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Only 2 Gun Laws By Obama Total---Both Benefit Gun Owners --0 Guns BANNED in 5.5 Years

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posted on Apr, 10 2014 @ 10:36 AM
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reply to post by projectvxn
 



Well I hope it stays that way because having to respond to asinine and hyperbolic accusations is really getting old.

Weren't you saying in another thread that it is this kind of discourse that is hurting the country? Or does that metric only apply to those on the opposite end of what you believe?


My apologies, I do tend to respond in the same manner that I'm responded to.

But you're absolutely right. It doesn't get us anywhere towards a solution to by hyperbolic. As I've said before, this administration has only passed two laws pertaining to guns. Both of those laws expanded gun rights.

Apparently that's not enough for the pro gun side of this argument. And frankly nothing short of firearm vending machines in daycares, and schools will be.

Frankly if it were up to me, the only way you could have a firearm is either with prior military service or being in the National Guard. Which would satisfy the first part of the 2nd Amendment that the pro gun side often ignores. I mean the whole 2nd Amendment is only a single sentence long, and they ignore the first half altogether. Not to mention what it says in the body of the Constitution itself about the Militia.




posted on Apr, 10 2014 @ 10:37 AM
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reply to post by HauntWok
 





Here's a question, does the 2nd Amendment say ANY arms? Or does it say the right to keep and bear arms? I keep looking for that important word ANY in the 2nd Amendment, I can't seem to find it.


Does the first Amendment say ANY religion?

Does it say ANY speech?

Does the 4th Amendment apply only to papers, houses, and personal effects and not your emails and phone conversations?

3rd amendment doesn't saying anything about quartering paramilitary troops. So I guess extramilitary strike teams can just take over your house 'eh? After all new day and age right?



posted on Apr, 10 2014 @ 10:40 AM
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HauntWok
reply to post by Daedalus
 



and i ask you again: how can a president pass a law, granting freedoms one is already guaranteed by the constitution?


Well, first the bill is brought up in the House of Representatives, often, it's sent to a specialized committee to be drafted, reviewed, formalized, then it's brought again before the house for a vote. If at that time it passes the House, it moves on to the Senate.

The Senate discusses it, makes any changes they see fit, votes on that bill, and it's once again sent back to the house. Both the House and Senate first have to hammer out a mutually agreed to bill, once that is done, it's sent to the President to sign.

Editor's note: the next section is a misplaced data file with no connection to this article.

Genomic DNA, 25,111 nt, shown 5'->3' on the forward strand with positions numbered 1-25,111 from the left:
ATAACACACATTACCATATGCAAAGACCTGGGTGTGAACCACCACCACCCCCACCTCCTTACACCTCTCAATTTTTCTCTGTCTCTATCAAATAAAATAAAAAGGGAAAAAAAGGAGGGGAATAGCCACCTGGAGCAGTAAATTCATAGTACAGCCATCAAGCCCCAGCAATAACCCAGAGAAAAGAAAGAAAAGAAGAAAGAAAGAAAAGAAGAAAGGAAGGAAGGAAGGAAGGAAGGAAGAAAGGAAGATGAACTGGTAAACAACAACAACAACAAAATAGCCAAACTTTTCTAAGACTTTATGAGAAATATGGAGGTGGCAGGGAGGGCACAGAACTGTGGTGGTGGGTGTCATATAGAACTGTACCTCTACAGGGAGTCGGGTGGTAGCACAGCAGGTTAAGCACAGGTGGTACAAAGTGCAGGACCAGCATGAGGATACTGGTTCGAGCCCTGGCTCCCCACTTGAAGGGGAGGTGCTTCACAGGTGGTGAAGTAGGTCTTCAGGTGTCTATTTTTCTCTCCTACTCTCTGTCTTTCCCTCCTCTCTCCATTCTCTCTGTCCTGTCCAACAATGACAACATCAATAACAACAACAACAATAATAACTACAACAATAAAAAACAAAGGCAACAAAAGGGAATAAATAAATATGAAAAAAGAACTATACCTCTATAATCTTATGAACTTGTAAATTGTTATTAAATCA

That's how the president passes a law.


Here's a question, does the 2nd Amendment say ANY arms? Or does it say the right to keep and bear arms? I keep looking for that important word ANY in the 2nd Amendment, I can't seem to find it.


Does the first amendment specify any speech? Any books? I can't find it there either. (Here's a hint about the Constitution, if something was considered necessary to be restricted or be controlled by the Federal Government, it was put their specifically. Anything not put there specifically was considered the purview of the states or of the people. See 9th and 10th Amendments in the Bill of Rights. Also note that it is called the "Bill of Rights", not the "Bill of Restrictions", which also gives one a clue as to the intent behind them. )



posted on Apr, 10 2014 @ 10:44 AM
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reply to post by HauntWok
 





Frankly if it were up to me, the only way you could have a firearm is either with prior military service or being in the National Guard. Which would satisfy the first part of the 2nd Amendment that the pro gun side often ignores. I mean the whole 2nd Amendment is only a single sentence long, and they ignore the first half altogether. Not to mention what it says in the body of the Constitution itself about the Militia.


The Militia and the Regulars were two totally different entities during the revolutionary era.

Since the Federalist Papers, and the subsequent debates on the meanings of the Constitutional tenets were settled, the definition of who and what the militia is has long been set both in the arguments for the 2nd Amendment in the Federalist Papers AND in legislation since.

Trying to rewrite that definition to give the government a monopoly on Arms is ridiculous.

The government doesn't have rights it has powers with clearly defined boundaries throughout the Constitution. Every single right that IS enumerated in the Bill of Rights pertains to the individual except for the tenth amendment which is for the states and the people as aa whole respectively, and the 9th protects rights reserved by the people or individuals not enumerated in the BoR, but no rights are given to the Federal Government. Why is it that only the second amendment is constantly targeted as NOT being in the same context?

As someone who is a Regular, to mean that I am active duty US Army, I find the proposition of the US population disarmed in favor of keeping a standing military in perpetual monopoly of said arms profoundly disturbing.
edit on pThu, 10 Apr 2014 10:50:54 -0500201410America/Chicago2014-04-10T10:50:54-05:0030vx4 by projectvxn because: (no reason given)